KAHN: She doesn’t want to get married or have children. She doesn’t want to give birth to them.

DIAZ: (through interpreter) They suffer and you suffer. You can’t give them anything – no education, nothing.

KAHN: She has three nieces in the United States, and they told her she could get a job and go to school there. Diaz says the group has been walking for three days, and they’ve been walking until sunset and sleeping wherever darkness catches them on the side of the highway.

(NIGHT AMBIANCE SOUNDBITE)

KAHN: Nightfall in the jungle is noisy. It also provides cover for those still walking and hoping to pass the final checkpoint on the highway, just 4 miles from Palenque. This one is maintained by Mexican immigration officers. This year, authorities say they have returned more than 10,000 Central Americans, most to Honduras.

(CAR DOOR CLOSING SOUNDBITE)

KAHN: One night at the checkpoint, I see immigration officers order four Hondurans they have just picked up in a van to be deported. But clearly, hundreds managed to pass and enter the town of Palenque. I see this once I arrive at a local migrant shelter. It is filled to capacity. Exhausted travelers spill into the hillside streets surrounding the refuge. The scale of the number of people, especially young men, fleeing Honduras these days is staggering.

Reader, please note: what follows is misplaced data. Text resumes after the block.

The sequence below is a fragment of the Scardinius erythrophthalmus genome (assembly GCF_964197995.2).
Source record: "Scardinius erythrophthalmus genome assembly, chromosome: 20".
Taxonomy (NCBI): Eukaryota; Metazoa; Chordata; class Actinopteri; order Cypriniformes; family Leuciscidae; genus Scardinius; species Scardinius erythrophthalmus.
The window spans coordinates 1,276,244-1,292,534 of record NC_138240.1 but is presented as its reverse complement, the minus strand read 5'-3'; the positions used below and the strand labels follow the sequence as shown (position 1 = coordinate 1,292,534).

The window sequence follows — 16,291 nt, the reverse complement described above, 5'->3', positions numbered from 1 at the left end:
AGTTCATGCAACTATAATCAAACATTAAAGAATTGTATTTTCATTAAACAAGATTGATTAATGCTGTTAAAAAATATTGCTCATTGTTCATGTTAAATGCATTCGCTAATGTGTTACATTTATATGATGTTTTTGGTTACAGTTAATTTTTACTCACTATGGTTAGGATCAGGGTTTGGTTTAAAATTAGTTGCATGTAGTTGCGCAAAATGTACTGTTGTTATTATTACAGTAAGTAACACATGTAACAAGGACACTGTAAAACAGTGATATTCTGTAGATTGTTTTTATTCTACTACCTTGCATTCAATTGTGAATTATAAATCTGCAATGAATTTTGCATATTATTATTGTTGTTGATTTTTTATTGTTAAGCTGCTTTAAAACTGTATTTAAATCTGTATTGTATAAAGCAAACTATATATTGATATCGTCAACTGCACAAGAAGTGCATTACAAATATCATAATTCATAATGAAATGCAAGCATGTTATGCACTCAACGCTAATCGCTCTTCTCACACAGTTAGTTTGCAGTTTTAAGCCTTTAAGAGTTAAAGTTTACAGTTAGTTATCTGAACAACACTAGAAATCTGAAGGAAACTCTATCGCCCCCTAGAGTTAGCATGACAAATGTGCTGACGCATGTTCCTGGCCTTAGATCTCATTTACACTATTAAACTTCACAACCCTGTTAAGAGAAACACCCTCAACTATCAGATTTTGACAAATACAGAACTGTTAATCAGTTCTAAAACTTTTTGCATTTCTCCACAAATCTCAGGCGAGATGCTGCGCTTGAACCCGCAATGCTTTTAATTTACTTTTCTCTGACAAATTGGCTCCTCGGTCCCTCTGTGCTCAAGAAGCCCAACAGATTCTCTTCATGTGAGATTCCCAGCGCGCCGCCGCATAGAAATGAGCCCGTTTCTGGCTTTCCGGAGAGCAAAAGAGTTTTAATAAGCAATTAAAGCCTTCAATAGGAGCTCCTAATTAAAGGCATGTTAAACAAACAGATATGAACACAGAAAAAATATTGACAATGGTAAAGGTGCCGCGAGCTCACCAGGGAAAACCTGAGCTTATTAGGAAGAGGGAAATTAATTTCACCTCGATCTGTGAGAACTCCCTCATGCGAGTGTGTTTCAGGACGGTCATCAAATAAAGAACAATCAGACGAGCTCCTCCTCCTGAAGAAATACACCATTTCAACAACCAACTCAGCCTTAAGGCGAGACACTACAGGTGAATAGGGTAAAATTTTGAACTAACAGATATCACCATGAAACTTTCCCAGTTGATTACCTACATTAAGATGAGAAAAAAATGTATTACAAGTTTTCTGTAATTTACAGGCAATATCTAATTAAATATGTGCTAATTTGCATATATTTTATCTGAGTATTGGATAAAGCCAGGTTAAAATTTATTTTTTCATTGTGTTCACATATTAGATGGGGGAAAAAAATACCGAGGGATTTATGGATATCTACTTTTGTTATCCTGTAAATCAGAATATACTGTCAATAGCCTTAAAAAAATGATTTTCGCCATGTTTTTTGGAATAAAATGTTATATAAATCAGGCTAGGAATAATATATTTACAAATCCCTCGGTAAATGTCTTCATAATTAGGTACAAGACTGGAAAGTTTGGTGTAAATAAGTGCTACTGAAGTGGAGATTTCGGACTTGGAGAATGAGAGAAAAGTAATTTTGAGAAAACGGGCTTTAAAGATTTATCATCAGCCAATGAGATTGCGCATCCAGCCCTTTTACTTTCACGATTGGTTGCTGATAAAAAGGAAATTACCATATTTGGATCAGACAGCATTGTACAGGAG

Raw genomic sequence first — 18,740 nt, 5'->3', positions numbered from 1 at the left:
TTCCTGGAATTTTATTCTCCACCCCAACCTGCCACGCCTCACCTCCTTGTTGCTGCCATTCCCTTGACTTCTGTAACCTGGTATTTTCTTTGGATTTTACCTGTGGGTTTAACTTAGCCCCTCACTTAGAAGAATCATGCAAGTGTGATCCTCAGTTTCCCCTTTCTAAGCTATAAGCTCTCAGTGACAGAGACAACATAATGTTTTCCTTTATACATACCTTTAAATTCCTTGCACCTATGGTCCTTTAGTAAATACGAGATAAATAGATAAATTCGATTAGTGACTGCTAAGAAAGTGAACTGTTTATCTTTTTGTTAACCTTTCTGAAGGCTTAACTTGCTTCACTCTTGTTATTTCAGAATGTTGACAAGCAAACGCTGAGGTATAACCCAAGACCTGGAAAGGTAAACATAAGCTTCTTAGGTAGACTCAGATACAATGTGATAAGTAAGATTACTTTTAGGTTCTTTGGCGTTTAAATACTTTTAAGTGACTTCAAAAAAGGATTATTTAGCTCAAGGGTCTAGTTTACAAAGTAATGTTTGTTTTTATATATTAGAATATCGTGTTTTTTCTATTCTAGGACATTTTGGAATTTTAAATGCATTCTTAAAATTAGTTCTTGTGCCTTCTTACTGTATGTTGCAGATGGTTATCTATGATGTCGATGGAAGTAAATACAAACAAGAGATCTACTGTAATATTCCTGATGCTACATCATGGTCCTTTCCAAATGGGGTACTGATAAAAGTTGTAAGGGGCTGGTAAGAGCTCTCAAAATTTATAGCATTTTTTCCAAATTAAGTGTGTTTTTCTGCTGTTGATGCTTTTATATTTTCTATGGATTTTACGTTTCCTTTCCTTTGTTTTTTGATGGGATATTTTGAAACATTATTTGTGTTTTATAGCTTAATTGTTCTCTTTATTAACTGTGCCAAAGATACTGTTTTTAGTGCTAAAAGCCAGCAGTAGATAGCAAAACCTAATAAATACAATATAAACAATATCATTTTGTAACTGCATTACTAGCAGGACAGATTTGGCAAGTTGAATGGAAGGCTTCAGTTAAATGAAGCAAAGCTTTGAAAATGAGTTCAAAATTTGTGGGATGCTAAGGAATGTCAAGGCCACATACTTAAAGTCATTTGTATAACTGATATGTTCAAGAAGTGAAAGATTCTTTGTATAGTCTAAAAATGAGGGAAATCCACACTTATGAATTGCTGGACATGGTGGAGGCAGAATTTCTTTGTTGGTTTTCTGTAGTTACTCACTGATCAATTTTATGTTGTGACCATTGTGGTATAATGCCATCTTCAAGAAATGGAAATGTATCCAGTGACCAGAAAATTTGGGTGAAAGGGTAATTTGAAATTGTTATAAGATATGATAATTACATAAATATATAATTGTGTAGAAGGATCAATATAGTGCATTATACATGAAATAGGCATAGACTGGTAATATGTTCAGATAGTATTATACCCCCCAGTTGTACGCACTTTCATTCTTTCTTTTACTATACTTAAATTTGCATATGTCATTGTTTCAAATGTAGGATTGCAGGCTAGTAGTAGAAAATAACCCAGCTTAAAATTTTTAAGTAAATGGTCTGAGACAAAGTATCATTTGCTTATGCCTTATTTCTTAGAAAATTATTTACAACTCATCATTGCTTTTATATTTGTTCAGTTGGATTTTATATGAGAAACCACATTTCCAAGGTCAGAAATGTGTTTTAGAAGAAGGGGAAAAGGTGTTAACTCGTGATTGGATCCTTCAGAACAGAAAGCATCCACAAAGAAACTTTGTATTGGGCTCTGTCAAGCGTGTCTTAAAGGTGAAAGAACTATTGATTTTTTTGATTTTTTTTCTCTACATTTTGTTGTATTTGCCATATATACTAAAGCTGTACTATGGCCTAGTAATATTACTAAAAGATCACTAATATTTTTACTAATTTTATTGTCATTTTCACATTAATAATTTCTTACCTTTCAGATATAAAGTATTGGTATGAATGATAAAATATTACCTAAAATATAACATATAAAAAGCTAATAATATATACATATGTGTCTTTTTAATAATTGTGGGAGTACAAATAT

UNIDENTIFIED VOLUNTEER: (Spanish speaking).

KAHN: Volunteer worker yells at migrants outside – only those who haven’t been here the night before can come in, he says; the others will have to spend another night on the street, like 25-year-old Angel Correa Perez.

ANGEL CORREA PEREZ: (speaking Spanish).

KAHN: He says he’s Honduran and jokes that he came looking for the American dream. He has just completed the grueling 100 mile trek. But to get to the American border, he still has at least a thousand more to go.

Carrie Kahn, NPR News, Palenque, Mexico.

(LAWRENCE BLATT SOUNDBITE “MOVE UM OUT”)